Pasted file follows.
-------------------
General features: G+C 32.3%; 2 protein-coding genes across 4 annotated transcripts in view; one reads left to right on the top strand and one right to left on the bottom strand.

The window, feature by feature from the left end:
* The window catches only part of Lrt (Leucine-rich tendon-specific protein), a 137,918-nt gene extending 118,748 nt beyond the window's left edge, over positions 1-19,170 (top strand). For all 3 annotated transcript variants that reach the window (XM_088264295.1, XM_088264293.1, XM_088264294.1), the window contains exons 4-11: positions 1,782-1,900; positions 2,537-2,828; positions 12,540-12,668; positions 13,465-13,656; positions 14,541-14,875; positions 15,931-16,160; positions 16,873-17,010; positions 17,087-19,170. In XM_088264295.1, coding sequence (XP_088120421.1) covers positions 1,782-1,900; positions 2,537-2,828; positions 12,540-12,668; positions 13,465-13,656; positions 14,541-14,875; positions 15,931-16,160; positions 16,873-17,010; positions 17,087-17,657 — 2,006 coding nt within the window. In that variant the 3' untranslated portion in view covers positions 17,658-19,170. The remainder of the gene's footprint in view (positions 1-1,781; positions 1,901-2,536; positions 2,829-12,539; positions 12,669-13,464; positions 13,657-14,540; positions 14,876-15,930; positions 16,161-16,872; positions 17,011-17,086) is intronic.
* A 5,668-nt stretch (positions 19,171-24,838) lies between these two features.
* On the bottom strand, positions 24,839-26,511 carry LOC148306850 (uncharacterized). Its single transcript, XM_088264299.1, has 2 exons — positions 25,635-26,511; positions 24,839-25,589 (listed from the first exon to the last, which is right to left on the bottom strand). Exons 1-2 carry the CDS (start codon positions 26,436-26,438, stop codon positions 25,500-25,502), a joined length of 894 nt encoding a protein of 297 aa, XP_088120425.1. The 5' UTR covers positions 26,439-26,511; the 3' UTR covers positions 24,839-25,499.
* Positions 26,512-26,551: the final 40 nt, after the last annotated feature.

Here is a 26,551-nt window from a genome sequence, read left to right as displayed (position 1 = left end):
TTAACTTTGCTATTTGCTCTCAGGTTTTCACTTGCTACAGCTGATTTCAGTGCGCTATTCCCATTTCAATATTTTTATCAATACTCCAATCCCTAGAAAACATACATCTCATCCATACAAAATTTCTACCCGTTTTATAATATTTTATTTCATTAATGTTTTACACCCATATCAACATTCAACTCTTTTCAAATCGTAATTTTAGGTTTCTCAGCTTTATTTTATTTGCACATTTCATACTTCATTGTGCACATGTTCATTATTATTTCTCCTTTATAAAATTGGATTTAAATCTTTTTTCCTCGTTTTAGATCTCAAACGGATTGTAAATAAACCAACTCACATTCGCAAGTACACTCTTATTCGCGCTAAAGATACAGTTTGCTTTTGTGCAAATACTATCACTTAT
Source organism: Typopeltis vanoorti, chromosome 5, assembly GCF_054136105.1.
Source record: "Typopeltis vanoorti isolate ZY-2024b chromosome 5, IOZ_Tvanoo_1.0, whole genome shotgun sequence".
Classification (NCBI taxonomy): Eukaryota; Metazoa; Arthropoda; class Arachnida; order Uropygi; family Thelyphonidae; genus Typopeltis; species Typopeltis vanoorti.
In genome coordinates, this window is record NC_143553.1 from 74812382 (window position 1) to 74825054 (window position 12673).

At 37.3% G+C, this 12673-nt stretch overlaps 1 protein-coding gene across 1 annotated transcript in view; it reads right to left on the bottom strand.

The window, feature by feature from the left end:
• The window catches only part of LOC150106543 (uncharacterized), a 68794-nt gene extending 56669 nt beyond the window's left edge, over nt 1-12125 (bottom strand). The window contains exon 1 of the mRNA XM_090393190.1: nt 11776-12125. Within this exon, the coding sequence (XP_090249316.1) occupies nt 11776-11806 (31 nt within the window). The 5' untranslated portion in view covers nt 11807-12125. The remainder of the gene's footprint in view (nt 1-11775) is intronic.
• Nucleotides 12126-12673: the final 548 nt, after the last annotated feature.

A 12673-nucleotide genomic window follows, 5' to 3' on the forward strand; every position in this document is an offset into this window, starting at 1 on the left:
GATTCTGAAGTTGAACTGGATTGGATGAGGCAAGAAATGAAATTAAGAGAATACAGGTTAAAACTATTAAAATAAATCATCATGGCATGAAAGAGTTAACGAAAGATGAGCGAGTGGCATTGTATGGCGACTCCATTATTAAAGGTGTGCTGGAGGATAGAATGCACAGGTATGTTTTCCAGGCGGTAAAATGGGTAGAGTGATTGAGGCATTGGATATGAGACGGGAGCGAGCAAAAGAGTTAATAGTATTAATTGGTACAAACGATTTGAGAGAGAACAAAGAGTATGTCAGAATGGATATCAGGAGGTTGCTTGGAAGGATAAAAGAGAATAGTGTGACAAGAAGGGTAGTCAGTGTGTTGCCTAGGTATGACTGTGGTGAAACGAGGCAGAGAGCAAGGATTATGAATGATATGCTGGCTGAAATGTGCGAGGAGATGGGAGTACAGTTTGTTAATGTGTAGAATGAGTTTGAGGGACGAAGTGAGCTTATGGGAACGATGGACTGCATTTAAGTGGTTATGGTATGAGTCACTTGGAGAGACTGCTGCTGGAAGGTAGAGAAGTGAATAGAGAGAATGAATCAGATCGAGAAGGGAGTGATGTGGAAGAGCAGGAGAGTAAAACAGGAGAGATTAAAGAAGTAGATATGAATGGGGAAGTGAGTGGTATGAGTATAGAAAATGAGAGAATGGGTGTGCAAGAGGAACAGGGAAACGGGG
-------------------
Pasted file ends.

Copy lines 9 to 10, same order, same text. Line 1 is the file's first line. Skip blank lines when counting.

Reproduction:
Source organism: Typopeltis vanoorti, chromosome 5, assembly GCF_054136105.1.
Source record: "Typopeltis vanoorti isolate ZY-2024b chromosome 5, IOZ_Tvanoo_1.0, whole genome shotgun sequence".